There are a number of benefits of doing part-time work while you are a student. It can have a positive impact on your life both now and when looking for permanent work after graduation. Three benefits stand out.
Extra funds/money to help with living costs.
Obvious as it is, a part-time job is an effective way to earn extra money. Some roles will be paid at the National Minimum Wage, but some can be much higher. It will certainly help with your living costs, particularly if you’re having trouble making your student loan stretch throughout term. Extra cash can also open opportunities for socialising, travel and fun.
A part-time job can open a new world for you in addition to your university studies. It doesn’t have to take over your life. It can be something you enjoy as a break from academic work. It can provide opportunities for you to gain new life experiences, for example trying new things and meeting new people. It provides a platform for you to network, build social connections and form professional relationships – particularly valuable if you’re planning to continue living in the area after graduation. You may become friends with your colleagues, or sometimes even customers, for life.
Earning money can at times be challenging, but through this you can build resilience – an important factor in your future success. You will also gain experience of taking charge of your finances in a proactive way and establishing ways to manage your finances for your future.
Another great benefit is the independence gained through part-time jobs and taking responsibility for your own life. You may become a better planner or develop the ability to organise and prioritise what you value in life. You may also improve your ability to manage time effectively, which is another important skill that you can apply to your studies and to life after university.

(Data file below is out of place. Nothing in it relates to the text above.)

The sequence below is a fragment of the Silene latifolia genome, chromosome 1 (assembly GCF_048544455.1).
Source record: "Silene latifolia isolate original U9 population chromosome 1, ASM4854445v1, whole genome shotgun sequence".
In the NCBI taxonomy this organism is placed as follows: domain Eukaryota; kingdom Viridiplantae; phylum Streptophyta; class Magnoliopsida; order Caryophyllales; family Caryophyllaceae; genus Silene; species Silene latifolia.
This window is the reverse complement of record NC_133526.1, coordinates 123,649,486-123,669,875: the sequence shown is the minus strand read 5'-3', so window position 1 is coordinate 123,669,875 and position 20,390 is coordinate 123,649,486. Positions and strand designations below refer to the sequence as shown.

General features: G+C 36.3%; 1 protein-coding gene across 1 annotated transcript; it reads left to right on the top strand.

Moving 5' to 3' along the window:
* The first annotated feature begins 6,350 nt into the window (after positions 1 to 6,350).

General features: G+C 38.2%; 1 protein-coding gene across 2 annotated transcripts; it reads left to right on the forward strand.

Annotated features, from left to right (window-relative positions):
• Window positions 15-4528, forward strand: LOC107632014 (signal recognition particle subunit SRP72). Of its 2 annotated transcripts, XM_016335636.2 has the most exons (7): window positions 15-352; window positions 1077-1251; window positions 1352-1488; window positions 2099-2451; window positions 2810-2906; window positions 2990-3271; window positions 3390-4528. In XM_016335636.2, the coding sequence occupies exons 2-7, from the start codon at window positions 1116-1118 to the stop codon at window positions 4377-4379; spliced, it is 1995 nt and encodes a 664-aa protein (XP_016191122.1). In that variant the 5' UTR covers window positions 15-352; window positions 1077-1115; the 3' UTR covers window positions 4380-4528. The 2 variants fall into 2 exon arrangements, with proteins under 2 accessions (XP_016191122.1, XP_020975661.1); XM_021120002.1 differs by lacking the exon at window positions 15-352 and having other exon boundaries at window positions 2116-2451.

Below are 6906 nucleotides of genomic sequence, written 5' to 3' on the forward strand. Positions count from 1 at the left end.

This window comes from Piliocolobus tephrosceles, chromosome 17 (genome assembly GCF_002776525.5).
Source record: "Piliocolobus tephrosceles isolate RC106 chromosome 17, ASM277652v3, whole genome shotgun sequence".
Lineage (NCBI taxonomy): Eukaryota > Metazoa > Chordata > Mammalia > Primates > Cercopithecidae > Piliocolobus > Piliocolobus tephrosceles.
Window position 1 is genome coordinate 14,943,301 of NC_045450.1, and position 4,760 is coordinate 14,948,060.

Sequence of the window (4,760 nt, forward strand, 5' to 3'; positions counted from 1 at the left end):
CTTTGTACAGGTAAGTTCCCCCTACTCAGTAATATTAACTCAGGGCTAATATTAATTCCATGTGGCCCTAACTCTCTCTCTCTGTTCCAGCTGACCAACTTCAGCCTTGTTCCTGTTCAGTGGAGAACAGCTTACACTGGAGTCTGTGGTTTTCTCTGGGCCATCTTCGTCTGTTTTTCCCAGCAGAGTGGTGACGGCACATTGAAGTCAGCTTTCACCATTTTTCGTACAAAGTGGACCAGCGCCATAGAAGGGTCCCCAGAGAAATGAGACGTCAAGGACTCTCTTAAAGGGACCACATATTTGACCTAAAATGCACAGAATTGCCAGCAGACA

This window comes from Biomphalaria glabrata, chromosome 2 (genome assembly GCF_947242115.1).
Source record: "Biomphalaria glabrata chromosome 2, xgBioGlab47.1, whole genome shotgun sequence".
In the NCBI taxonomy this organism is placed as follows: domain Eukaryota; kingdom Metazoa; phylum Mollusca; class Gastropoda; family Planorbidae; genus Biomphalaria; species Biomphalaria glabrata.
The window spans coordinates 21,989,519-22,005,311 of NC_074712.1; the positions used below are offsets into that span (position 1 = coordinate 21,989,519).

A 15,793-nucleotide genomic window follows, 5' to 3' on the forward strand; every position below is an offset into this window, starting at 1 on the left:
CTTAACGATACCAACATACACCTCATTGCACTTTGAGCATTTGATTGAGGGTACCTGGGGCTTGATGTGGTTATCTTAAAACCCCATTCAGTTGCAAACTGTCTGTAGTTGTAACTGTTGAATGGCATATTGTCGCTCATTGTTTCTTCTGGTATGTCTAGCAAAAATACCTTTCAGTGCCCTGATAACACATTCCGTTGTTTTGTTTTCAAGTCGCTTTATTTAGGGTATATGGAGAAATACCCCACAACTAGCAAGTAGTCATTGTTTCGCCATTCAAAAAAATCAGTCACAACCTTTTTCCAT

Work experience and employability
Part-time work offers you a glimpse into the working world. You can use your part-time job to understand and get experience of an industry or a career you’re interested in.
Work experience also helps you to develop and widen the kind of transferable skills that are in demand by graduate employers, such as self-management, working with others, communication skills and being able to face a challenge and solve your own problems. By exposing yourself to a commercial environment, you can also gain customer and business awareness – both of which are highly valued by employers.
Finally, part-time work experience provides evidence you can use on your CV and job applications to sell yourself and attract employers. Having another string to your bow will help you to stand out from the crowd when it comes to job applications and interviews.
If you’re keen to take this further, you may want to think about the following questions:
- Am I eligible to work in the UK?
- What is my purpose in finding a part-time job?
- What employer locations can I get to? What are the costs, travel time and working hours?
- When am I available for work? What are my university timetable and other commitments?
- Where will I find part-time job vacancies?
- What do I need to prepare? What are my skills? Do I have an appropriate CV and cover letter?
- What else do I need to know – tax, National Insurance, employment rights?
Having a part job does mean you have to squeeze one more thing into your schedule, but stay organised and you will be able to balance the things you want to do and enrich the time you spend at university. Good luck!